What’s more, the vast majority of the Arctic Refuge leases were bought by a State of Alaska owned organization — the Alaska Industrial Development and Export Authority (AIDEA). AIDEA is essentially an Alaska government ‘slush fund’ known as the grim reaper of Alaska megaprojects. This means that the State of Alaska, which has for decades touted the hundreds of thousands of jobs and billions of dollars in revenue that Arctic Refuge leasing would bring TO the state and federal government, is now SPENDING millions on a leasing effort that has been rejected by every major U.S. and Canadian bank and trillions of dollars of other investors. Plus there’s the millions more they’ll have to pay in rental fees each year going forward, as no revenue comes in. 

As AIDEA rushed to hold a board meeting to authorize its ability to buy leases days before Christmas, during a woefully limited public comment hour, the outrage was clear, with Alaskans asking why, as climate change ravishes the state and the global oil industry declines, doesn’t the state invest in diversifying Alaska’s economy instead of buying “a ticket to decades of litigation.”

Seismic permitting ran out of time

The U.S. Fish and Wildlife Service (FWS) failed to approve pending permits for an aggressive seismic exploration program prior to noon on January 20, and any further action on the permits has been halted under the Biden moratorium on leasing activities. In the past month, more than 6 million public comments were submitted to FWS in opposition to seismic testing, with many identifying serious, substantive problems with the proposal’s conclusion regarding harm to polar bears. This was a historic outpouring of public involvement for a single FWS comment period, and the agency was obligated to respond to all substantive comments, helping to delay the permit long enough for the administration change.

The winds have now shifted dramatically

President Biden ran on and was elected on the most ambitious climate agenda in history, which included making the protection of the Arctic Refuge a day one priority. And now his team has halted oil activities in order to analyze the drilling process in its entirety. In addition, the entire basis for holding a lease sale is still being litigated in court — together with our Gwich’in and conservation allies and 15 States’ Attorneys General, we are challenging the underlying environmental review for the entire oil and gas program. The President’s announcement also provides that the Attorney General can inform a court of this order and request a stay to that pending litigation.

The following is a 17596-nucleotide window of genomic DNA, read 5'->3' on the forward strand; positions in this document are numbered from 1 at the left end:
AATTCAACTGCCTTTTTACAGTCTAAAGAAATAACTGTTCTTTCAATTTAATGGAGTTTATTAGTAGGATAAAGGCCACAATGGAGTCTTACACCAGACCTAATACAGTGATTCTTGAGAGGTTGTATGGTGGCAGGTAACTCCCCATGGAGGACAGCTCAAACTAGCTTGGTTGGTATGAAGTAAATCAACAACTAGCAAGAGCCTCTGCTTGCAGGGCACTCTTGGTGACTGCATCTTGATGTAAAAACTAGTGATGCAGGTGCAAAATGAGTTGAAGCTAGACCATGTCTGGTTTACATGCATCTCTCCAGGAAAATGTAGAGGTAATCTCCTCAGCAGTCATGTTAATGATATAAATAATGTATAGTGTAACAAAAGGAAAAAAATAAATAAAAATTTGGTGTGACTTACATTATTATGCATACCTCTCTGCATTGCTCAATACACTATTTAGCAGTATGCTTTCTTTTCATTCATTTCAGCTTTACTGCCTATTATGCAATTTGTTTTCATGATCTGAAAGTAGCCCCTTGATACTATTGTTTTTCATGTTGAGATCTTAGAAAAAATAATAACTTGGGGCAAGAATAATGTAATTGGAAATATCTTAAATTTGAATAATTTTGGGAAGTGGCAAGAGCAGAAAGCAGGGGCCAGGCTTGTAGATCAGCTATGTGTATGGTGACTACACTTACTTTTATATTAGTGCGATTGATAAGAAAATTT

President Biden’s nominee for Secretary of the Interior, Representative Deb Haaland, member of the Pueblo of Laguna tribe of New Mexico, is a “passionate foe” of drilling in the Arctic Refuge. And with Democrats now in control of the U.S. Senate following victories in both Georgia special elections, we look forward to many future trips to the Capitol in the effort to repeal the Arctic Refuge drilling mandate.

Gwich’in Steering Committee executive director Bernadette Demientieff with Rep. Deb Haaland (D-NM), nominated to be the next Secretary of the Interior. (Bernadette Demientieff)

It’s a new day in Washington, D.C., but also a new day for Alaska. As Alaska Director Andy Moderow put it: “Alaska’s public lands provide endless opportunities and define an Alaskan way of life that is worthy of protecting for future generations. These places can also serve as a bedrock of a modern economy. Clean air, lands and waters are only becoming scarcer, and tourism, fisheries, renewable energy, and robust education systems can be our future. For that, we will continue to fight!”